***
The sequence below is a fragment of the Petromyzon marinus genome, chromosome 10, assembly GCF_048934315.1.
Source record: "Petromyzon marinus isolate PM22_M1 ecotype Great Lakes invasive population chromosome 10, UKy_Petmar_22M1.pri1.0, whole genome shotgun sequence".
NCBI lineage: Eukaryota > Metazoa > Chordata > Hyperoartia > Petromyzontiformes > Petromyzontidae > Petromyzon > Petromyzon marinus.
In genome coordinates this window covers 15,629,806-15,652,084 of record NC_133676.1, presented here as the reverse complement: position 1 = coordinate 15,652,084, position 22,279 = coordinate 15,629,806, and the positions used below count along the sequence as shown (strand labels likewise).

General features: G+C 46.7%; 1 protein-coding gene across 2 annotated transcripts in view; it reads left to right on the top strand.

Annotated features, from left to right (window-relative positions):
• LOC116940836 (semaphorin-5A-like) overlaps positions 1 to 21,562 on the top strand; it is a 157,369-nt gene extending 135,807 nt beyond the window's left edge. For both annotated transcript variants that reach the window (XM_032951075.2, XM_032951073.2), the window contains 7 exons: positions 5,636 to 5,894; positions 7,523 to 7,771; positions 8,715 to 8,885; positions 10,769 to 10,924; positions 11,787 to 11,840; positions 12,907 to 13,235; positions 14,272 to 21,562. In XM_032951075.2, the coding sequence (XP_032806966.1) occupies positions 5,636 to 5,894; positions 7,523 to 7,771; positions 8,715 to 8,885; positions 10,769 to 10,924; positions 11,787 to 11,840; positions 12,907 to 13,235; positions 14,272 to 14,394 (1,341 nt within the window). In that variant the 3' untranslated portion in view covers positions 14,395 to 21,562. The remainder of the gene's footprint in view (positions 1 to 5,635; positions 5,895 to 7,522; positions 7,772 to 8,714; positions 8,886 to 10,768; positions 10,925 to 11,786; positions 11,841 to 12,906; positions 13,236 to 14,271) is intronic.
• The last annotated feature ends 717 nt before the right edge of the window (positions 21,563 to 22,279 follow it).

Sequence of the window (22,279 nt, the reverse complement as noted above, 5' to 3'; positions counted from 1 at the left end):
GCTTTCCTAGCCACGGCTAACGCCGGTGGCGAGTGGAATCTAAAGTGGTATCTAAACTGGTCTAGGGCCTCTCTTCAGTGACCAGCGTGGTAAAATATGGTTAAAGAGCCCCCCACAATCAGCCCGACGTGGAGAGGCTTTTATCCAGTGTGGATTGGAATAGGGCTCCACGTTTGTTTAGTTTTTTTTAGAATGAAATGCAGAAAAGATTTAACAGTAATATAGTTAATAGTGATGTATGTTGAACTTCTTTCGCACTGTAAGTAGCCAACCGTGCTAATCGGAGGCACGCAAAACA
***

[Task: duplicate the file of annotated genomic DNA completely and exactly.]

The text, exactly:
The sequence below is a fragment of the Petromyzon marinus genome, chromosome 10, assembly GCF_048934315.1.
Source record: "Petromyzon marinus isolate PM22_M1 ecotype Great Lakes invasive population chromosome 10, UKy_Petmar_22M1.pri1.0, whole genome shotgun sequence".
NCBI lineage: Eukaryota > Metazoa > Chordata > Hyperoartia > Petromyzontiformes > Petromyzontidae > Petromyzon > Petromyzon marinus.
In genome coordinates this window covers 15,629,806-15,652,084 of record NC_133676.1, presented here as the reverse complement: position 1 = coordinate 15,652,084, position 22,279 = coordinate 15,629,806, and the positions used below count along the sequence as shown (strand labels likewise).

General features: G+C 46.7%; 1 protein-coding gene across 2 annotated transcripts in view; it reads left to right on the top strand.

Annotated features, from left to right (window-relative positions):
• LOC116940836 (semaphorin-5A-like) overlaps positions 1 to 21,562 on the top strand; it is a 157,369-nt gene extending 135,807 nt beyond the window's left edge. For both annotated transcript variants that reach the window (XM_032951075.2, XM_032951073.2), the window contains 7 exons: positions 5,636 to 5,894; positions 7,523 to 7,771; positions 8,715 to 8,885; positions 10,769 to 10,924; positions 11,787 to 11,840; positions 12,907 to 13,235; positions 14,272 to 21,562. In XM_032951075.2, the coding sequence (XP_032806966.1) occupies positions 5,636 to 5,894; positions 7,523 to 7,771; positions 8,715 to 8,885; positions 10,769 to 10,924; positions 11,787 to 11,840; positions 12,907 to 13,235; positions 14,272 to 14,394 (1,341 nt within the window). In that variant the 3' untranslated portion in view covers positions 14,395 to 21,562. The remainder of the gene's footprint in view (positions 1 to 5,635; positions 5,895 to 7,522; positions 7,772 to 8,714; positions 8,886 to 10,768; positions 10,925 to 11,786; positions 11,841 to 12,906; positions 13,236 to 14,271) is intronic.
• The last annotated feature ends 717 nt before the right edge of the window (positions 21,563 to 22,279 follow it).

Sequence of the window (22,279 nt, the reverse complement as noted above, 5' to 3'; positions counted from 1 at the left end):
GCTTTCCTAGCCACGGCTAACGCCGGTGGCGAGTGGAATCTAAAGTGGTATCTAAACTGGTCTAGGGCCTCTCTTCAGTGACCAGCGTGGTAAAATATGGTTAAAGAGCCCCCCACAATCAGCCCGACGTGGAGAGGCTTTTATCCAGTGTGGATTGGAATAGGGCTCCACGTTTGTTTAGTTTTTTTTAGAATGAAATGCAGAAAAGATTTAACAGTAATATAGTTAATAGTGATGTATGTTGAACTTCTTTCGCACTGTAAGTAGCCAACCGTGCTAATCGGAGGCACGCAAAACA